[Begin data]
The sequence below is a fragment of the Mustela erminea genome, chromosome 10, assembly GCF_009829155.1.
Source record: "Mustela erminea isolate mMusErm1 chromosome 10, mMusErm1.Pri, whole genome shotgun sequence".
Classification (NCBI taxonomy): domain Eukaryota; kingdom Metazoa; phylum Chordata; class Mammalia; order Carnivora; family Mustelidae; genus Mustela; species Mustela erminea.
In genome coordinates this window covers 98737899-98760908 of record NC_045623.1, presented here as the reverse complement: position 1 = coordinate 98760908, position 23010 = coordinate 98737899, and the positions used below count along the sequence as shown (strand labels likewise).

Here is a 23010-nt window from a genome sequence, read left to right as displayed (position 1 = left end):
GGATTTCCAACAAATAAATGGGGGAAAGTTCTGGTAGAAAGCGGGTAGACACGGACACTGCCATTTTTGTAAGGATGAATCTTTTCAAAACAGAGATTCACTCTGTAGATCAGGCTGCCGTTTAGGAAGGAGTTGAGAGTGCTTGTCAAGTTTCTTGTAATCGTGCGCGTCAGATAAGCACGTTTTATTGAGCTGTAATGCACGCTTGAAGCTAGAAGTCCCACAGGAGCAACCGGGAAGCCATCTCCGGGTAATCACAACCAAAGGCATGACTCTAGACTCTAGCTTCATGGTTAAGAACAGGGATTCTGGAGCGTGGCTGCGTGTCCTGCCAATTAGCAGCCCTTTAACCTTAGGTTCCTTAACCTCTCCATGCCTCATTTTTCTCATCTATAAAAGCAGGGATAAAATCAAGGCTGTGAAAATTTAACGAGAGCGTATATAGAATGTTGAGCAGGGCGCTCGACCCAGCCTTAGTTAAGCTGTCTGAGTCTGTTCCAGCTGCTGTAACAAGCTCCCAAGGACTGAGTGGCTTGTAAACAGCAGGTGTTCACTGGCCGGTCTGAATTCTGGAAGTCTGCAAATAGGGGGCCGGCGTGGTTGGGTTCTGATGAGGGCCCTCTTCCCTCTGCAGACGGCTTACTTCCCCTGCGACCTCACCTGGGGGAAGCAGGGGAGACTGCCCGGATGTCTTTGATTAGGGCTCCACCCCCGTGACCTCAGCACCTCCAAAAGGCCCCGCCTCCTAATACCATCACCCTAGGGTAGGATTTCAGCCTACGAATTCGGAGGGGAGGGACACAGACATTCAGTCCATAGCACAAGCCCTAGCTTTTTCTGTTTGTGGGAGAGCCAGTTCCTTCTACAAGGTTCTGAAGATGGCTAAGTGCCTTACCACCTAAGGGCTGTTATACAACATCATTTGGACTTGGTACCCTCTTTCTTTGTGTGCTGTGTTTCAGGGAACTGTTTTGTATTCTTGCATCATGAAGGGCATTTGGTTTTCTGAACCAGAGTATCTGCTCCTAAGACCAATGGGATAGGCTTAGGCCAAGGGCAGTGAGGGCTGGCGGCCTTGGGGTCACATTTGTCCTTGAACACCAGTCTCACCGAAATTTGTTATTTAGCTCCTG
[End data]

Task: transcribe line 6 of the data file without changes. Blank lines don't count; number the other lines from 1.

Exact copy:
GGATTTCCAACAAATAAATGGGGGAAAGTTCTGGTAGAAAGCGGGTAGACACGGACACTGCCATTTTTGTAAGGATGAATCTTTTCAAAACAGAGATTCACTCTGTAGATCAGGCTGCCGTTTAGGAAGGAGTTGAGAGTGCTTGTCAAGTTTCTTGTAATCGTGCGCGTCAGATAAGCACGTTTTATTGAGCTGTAATGCACGCTTGAAGCTAGAAGTCCCACAGGAGCAACCGGGAAGCCATCTCCGGGTAATCACAACCAAAGGCATGACTCTAGACTCTAGCTTCATGGTTAAGAACAGGGATTCTGGAGCGTGGCTGCGTGTCCTGCCAATTAGCAGCCCTTTAACCTTAGGTTCCTTAACCTCTCCATGCCTCATTTTTCTCATCTATAAAAGCAGGGATAAAATCAAGGCTGTGAAAATTTAACGAGAGCGTATATAGAATGTTGAGCAGGGCGCTCGACCCAGCCTTAGTTAAGCTGTCTGAGTCTGTTCCAGCTGCTGTAACAAGCTCCCAAGGACTGAGTGGCTTGTAAACAGCAGGTGTTCACTGGCCGGTCTGAATTCTGGAAGTCTGCAAATAGGGGGCCGGCGTGGTTGGGTTCTGATGAGGGCCCTCTTCCCTCTGCAGACGGCTTACTTCCCCTGCGACCTCACCTGGGGGAAGCAGGGGAGACTGCCCGGATGTCTTTGATTAGGGCTCCACCCCCGTGACCTCAGCACCTCCAAAAGGCCCCGCCTCCTAATACCATCACCCTAGGGTAGGATTTCAGCCTACGAATTCGGAGGGGAGGGACACAGACATTCAGTCCATAGCACAAGCCCTAGCTTTTTCTGTTTGTGGGAGAGCCAGTTCCTTCTACAAGGTTCTGAAGATGGCTAAGTGCCTTACCACCTAAGGGCTGTTATACAACATCATTTGGACTTGGTACCCTCTTTCTTTGTGTGCTGTGTTTCAGGGAACTGTTTTGTATTCTTGCATCATGAAGGGCATTTGGTTTTCTGAACCAGAGTATCTGCTCCTAAGACCAATGGGATAGGCTTAGGCCAAGGGCAGTGAGGGCTGGCGGCCTTGGGGTCACATTTGTCCTTGAACACCAGTCTCACCGAAATTTGTTATTTAGCTCCTG